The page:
because some things must be written

On the day I moved in 1-1/2 months ago, I was told about the roommate who proceeded me, Lynn

She was not spoken of in glowing terms. From the gist, her issues and behaviors gave cause to want her gone.

However, every story has two or more sides. It wasn’t long – about a week – that I wished I could sit down with Lynn and hear her side.

Of her various behaviors reported to me was that in time she hardly left her room. She kept the door closed, smoked like a chimney and watched TV. She’d come out only for meals and eat them in the room. She came to dislike or fear Marcy (smoker, retiree) and would not come out until the other roommate Kris (worker, daughter) returned from work.

Those must’ve been loooong hours spent in the bedroom since Kris works long days.

Also I was told that after her departure, the room so reeked of tobacco that they had to repaint. I find that ironic from two smokers, one in particular whose heavy habit recognizes no boundaries. She is at liberty to smoke wherever she wishes (including kitchen; food preparation and smoking don’t jive in my mind; that’s just me), including in her bedroom with door wide open.

At the same time, a trail of smoke from a stick of incense behind my door whose only “escape” is the clearance between door and floor is deemed offensive. The scent, with occupant, are to be controlled (isolated?) behind my bedroom door firmly shut by the cohabitant, who proceeds to light another cigarette for herself.

I’m beginning to understand the possible reasons for Lynn’s retreat and why she refused to leave her room until the younger Kris was home. Kris is a balanced, warmhearted, kind and approachable woman. Her mother is not. She can be frightening and mentally unbalanced. Unfortunately for renters, because she’s retired, her presence dominates the house. Dominates.

The situation is quickly heading south. I smell it.

She is beginning to isolate the outsider / perceived threat to her subtle iron-fisted rule. Sometimes it’s the elephant in the room; more often it’s the devil in the details that sensitives detect.

Examples:

In one (early and foolhardy) attempt to contribute to the house and find use of all things outside the garbage can, I set a small collection of paper napkins mostly from cafes into the napkins cup on the counter (for all to use). The next day, they were gone, tossed I imagine; only their brand remained.

The harsh scoldings I received for (again in an attempt to do good) mopping with the wrong mop, unplugging a machine (without instruction that it was to be kept plugged in), leaving a sticky note on the ground (it had fallen unseen in night’s darkness), forgetting once to lock the least significant of three locks on the front door, “forgetting” to set a washcloth back in the sink (no prior instruction) and setting a spoon the wrong direction in the dishwasher are, latter excepted, recorded here.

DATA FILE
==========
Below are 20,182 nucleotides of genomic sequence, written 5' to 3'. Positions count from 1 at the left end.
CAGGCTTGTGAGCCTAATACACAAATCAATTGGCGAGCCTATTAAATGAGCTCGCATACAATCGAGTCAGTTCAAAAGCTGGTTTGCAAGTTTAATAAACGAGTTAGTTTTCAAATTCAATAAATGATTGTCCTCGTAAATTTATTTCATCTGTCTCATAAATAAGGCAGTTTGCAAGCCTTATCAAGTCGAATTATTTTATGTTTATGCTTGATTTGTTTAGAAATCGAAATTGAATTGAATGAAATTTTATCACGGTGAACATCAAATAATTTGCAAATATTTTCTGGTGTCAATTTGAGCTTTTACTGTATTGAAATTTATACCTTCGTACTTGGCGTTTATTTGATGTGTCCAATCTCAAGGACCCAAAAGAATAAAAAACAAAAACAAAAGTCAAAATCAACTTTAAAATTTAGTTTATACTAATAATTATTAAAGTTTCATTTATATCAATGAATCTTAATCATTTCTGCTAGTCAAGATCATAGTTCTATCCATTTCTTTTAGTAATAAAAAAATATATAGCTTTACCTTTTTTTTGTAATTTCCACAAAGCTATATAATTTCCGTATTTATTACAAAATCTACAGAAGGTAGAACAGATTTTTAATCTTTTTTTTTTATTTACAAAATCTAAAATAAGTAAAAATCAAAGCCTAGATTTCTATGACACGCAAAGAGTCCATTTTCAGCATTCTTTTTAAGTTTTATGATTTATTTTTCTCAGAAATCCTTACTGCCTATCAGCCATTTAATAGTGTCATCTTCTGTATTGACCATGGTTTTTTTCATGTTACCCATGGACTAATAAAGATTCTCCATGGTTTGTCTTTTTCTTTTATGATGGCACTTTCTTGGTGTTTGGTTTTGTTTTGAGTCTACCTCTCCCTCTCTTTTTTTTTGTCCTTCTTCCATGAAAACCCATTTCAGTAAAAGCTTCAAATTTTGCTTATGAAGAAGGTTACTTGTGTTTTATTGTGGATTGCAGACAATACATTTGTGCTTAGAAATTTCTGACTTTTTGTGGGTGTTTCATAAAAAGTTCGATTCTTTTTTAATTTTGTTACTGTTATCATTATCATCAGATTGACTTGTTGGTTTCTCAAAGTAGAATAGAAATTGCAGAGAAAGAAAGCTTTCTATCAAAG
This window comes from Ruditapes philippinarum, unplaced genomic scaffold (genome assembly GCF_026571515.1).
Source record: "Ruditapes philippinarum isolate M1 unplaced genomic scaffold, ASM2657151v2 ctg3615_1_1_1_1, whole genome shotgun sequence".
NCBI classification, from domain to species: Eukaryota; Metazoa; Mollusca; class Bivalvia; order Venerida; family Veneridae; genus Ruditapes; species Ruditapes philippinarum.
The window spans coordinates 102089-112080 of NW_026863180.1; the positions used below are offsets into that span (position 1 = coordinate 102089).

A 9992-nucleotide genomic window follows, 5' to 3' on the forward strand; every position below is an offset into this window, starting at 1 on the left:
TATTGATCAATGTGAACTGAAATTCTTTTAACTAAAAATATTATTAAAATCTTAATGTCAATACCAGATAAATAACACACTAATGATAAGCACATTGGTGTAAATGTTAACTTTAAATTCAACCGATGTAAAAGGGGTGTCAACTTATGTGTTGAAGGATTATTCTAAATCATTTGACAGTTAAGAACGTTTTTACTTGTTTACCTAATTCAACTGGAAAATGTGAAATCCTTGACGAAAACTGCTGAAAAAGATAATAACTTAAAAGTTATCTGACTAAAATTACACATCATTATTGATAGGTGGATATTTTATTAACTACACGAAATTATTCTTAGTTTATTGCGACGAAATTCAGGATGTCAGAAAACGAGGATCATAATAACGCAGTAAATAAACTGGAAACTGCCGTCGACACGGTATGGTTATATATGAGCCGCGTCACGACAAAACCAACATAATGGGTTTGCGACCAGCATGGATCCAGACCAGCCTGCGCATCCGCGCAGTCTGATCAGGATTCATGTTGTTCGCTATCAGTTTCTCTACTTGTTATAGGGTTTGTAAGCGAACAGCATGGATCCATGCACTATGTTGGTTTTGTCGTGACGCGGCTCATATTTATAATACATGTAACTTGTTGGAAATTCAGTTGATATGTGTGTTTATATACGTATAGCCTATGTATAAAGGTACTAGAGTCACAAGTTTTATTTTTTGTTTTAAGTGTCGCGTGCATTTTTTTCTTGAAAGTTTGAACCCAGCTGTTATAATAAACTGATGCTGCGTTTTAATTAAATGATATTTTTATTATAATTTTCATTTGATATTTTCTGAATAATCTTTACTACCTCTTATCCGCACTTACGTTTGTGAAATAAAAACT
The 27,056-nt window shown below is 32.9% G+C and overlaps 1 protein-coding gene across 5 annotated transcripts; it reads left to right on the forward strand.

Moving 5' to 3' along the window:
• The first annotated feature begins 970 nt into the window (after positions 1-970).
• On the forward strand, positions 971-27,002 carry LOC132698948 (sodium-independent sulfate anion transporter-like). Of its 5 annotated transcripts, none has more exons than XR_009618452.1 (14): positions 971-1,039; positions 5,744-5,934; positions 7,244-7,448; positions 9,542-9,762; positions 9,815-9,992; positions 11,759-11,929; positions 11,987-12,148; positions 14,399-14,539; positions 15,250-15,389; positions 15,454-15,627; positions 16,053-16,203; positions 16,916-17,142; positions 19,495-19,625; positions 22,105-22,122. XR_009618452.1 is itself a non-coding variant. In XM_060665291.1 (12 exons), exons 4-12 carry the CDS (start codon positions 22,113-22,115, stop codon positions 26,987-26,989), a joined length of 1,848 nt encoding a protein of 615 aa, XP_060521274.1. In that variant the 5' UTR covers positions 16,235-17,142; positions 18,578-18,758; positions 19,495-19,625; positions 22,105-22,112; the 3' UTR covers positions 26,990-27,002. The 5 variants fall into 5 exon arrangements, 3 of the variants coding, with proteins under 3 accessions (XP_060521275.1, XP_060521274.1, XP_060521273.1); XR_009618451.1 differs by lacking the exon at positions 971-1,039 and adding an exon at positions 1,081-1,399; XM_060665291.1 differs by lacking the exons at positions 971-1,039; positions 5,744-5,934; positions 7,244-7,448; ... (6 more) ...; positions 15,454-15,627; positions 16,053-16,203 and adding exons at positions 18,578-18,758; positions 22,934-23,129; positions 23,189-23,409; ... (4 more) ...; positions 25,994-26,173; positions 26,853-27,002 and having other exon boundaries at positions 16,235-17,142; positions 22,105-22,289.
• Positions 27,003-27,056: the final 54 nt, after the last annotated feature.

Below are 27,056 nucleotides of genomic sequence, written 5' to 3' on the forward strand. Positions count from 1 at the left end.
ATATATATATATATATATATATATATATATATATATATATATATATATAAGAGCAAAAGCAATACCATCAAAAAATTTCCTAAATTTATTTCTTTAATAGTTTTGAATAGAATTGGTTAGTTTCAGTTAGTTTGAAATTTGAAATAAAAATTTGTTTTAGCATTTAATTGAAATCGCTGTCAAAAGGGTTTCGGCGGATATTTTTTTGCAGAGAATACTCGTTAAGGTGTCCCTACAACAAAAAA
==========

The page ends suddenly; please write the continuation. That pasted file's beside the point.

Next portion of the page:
Those are the ones of which I’ve written publicly.

Today, for the second time in about as many days, I was approached by the smoker while in my room, door latch loosely resting against the strike plate, and dictatorially told that the stick of incense I was burning was bothering her and she was shutting my door.

The incense wasn’t burning; it had extinguished 30 minutes prior. But that was moot. The smell bothered her. Door shut.

In the meantime, she is at liberty to smoke abundantly wherever she wishes throughout the house. Were I to dare ask her to take it outside, open windows or shut her door as thick fumes permeate the house, my decapitated head would spin and hit the ground faster than one could say “suicidal request.”

Today I found a food item for which I’d found precious shelf space in a cramped refrigerator (about 97% is claimed by roommates) moved into my little dedicated drawer. Isolation. Excessive control. It is happening; it is happening in seemingly minor insidious fashion and that’s the most dangerous of all

I assure that my doing likewise, moving an item of the smoker’s and sticking it into a drawer, well, I’d be beaten meat on a hook.

There’s more not written. This is not intended as a list of Things Going Badly. Some things must be written. Some parts of life are to be recorded for Consciousness and Spirit. Things are stirring beneath the tightly ordered and organized and controlled surface. I sense it, I smell it, I perceive it in its secreted subtleties.

And for the core challenges and concerns I face in the deterioration of the home state into excessive control, unhealth, unease, toxicity and diminishing of those few rights with which I arrived — even as I fight not to sink into troubled depression — my mind hearkens to the former roommate.

I so would like to talk with her. Did she retreat for safety and respite? Was it forced isolation by a mentally unbalanced bully? Some of each? Something else. I’ll never know.